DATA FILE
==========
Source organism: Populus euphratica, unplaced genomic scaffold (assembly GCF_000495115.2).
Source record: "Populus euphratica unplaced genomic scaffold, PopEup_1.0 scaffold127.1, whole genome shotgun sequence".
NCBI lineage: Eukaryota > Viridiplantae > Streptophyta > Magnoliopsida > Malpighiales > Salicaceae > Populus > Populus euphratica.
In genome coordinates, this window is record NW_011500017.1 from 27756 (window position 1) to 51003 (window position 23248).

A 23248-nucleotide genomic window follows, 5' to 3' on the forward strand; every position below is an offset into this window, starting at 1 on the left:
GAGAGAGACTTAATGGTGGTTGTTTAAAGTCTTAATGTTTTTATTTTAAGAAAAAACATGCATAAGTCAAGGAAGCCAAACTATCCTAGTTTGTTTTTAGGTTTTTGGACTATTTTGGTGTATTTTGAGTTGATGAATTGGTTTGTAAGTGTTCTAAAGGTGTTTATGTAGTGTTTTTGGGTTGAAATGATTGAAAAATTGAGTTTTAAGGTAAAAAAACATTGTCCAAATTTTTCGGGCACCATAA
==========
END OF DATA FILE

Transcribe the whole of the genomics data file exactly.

Source organism: Populus euphratica, unplaced genomic scaffold (assembly GCF_000495115.2).
Source record: "Populus euphratica unplaced genomic scaffold, PopEup_1.0 scaffold127.1, whole genome shotgun sequence".
NCBI lineage: Eukaryota > Viridiplantae > Streptophyta > Magnoliopsida > Malpighiales > Salicaceae > Populus > Populus euphratica.
In genome coordinates, this window is record NW_011500017.1 from 27756 (window position 1) to 51003 (window position 23248).

A 23248-nucleotide genomic window follows, 5' to 3' on the forward strand; every position below is an offset into this window, starting at 1 on the left:
GAGAGAGACTTAATGGTGGTTGTTTAAAGTCTTAATGTTTTTATTTTAAGAAAAAACATGCATAAGTCAAGGAAGCCAAACTATCCTAGTTTGTTTTTAGGTTTTTGGACTATTTTGGTGTATTTTGAGTTGATGAATTGGTTTGTAAGTGTTCTAAAGGTGTTTATGTAGTGTTTTTGGGTTGAAATGATTGAAAAATTGAGTTTTAAGGTAAAAAAACATTGTCCAAATTTTTCGGGCACCATAA